Grades of students who are early sleepers & early risers have been found to be higher than students who sleep late at night for early morning classes! This research highlights the term, ‘chronotype,’ to define stable, behavioural differences between individuals. Using a unique sample of 753 students in a school in Buenos Aires that holds classes at three different times in the day (7:40 am, 12:40 pm, 5:20 pm), researchers found that early start for non-early chronotype students led to lower scores across subjects. This effect was not seen in afternoon students. By the evening, it was found that late chronotype students performed better. Overall, the researchers provide evidence showing that students’ academic performance will improve by matching their chronotype with suitable, matching school timings.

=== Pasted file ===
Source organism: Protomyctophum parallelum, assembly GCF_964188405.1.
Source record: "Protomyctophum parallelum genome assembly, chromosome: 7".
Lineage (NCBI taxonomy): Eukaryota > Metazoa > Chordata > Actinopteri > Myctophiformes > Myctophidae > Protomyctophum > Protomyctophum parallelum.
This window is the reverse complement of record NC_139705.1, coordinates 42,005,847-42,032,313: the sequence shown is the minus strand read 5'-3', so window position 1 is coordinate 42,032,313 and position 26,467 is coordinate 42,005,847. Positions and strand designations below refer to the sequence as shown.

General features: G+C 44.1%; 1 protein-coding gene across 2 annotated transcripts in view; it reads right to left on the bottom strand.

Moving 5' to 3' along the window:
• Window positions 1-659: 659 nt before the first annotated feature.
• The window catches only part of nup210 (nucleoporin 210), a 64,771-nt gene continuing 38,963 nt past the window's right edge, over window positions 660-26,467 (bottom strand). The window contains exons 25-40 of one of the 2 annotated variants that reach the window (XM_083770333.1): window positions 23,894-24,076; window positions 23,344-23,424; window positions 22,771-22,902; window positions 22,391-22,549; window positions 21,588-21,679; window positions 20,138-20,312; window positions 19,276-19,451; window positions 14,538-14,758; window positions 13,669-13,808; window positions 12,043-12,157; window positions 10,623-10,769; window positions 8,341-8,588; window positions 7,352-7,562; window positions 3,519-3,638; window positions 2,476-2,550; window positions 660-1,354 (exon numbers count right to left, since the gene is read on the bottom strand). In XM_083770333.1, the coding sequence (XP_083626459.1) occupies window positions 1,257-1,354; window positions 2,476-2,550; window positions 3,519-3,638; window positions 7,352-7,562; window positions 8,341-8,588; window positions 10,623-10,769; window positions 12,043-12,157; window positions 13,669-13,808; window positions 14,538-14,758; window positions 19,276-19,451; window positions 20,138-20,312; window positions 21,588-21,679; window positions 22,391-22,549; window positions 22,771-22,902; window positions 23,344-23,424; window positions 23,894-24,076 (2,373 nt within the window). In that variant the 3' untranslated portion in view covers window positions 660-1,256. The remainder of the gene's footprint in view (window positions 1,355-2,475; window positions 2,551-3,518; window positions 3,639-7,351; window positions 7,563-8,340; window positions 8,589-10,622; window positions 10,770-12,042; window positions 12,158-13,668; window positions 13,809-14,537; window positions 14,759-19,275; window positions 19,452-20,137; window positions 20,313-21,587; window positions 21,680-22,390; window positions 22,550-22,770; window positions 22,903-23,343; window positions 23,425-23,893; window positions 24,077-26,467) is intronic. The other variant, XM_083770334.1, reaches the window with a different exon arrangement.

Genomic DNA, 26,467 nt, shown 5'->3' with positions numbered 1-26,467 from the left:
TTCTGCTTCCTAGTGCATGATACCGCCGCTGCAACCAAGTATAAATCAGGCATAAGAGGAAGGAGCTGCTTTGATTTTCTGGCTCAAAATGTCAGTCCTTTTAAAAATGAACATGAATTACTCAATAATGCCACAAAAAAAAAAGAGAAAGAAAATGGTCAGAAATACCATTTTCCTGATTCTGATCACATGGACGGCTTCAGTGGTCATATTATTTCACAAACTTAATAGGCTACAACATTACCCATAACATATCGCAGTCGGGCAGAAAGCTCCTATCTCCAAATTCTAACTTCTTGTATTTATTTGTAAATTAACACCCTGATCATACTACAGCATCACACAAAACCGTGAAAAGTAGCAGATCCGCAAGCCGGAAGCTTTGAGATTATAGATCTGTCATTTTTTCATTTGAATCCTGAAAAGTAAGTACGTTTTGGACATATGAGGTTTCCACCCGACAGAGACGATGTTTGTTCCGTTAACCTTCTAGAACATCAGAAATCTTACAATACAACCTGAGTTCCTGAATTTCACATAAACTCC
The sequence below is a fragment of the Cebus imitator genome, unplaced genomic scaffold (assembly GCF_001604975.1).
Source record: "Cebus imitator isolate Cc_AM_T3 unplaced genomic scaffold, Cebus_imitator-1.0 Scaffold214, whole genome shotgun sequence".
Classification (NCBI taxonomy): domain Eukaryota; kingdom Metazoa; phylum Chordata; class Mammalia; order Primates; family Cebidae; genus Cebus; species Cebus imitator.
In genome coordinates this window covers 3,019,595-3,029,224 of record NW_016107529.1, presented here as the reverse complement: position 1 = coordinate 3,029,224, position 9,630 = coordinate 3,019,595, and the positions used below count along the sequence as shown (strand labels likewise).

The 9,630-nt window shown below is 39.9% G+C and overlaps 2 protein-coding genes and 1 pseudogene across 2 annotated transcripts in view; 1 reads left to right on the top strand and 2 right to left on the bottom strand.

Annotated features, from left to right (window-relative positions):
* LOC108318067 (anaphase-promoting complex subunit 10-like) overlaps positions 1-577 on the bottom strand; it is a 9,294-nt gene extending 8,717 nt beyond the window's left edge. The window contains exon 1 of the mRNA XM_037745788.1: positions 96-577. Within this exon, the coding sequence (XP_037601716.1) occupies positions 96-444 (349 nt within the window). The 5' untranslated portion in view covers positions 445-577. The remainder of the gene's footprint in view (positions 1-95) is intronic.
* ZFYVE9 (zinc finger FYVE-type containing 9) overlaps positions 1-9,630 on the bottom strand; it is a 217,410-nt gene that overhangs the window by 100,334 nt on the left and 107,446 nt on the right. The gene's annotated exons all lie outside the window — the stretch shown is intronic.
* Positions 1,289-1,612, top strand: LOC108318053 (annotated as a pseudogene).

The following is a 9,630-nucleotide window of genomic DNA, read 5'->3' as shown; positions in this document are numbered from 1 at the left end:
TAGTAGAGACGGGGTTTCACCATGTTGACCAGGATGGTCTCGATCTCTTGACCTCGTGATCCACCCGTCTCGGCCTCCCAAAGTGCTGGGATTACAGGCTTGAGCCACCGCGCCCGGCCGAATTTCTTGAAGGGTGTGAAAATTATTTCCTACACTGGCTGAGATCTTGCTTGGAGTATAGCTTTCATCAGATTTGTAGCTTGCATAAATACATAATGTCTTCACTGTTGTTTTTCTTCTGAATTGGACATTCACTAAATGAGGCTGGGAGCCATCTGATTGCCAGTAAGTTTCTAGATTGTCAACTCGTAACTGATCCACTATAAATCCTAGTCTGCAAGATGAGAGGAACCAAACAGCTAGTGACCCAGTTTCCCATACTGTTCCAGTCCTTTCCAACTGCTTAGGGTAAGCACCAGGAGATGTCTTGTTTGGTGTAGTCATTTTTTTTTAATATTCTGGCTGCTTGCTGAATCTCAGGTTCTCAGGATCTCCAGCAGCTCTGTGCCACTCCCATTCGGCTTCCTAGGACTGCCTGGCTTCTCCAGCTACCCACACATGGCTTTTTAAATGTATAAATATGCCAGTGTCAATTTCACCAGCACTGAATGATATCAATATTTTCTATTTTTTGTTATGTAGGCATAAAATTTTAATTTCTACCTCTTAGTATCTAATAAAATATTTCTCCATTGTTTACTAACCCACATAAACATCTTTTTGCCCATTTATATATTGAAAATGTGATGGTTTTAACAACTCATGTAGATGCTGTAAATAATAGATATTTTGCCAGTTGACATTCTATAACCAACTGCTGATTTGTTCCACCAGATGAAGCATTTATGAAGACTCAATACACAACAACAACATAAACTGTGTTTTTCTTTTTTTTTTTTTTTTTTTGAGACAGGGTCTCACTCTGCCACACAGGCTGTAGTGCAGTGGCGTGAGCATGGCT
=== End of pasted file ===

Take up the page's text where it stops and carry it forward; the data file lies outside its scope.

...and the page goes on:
Goldin, A.P., Sigman, M., Braier, G. et al. Interplay of chronotype and school timing predicts school performance. Nat Hum Behav (2020).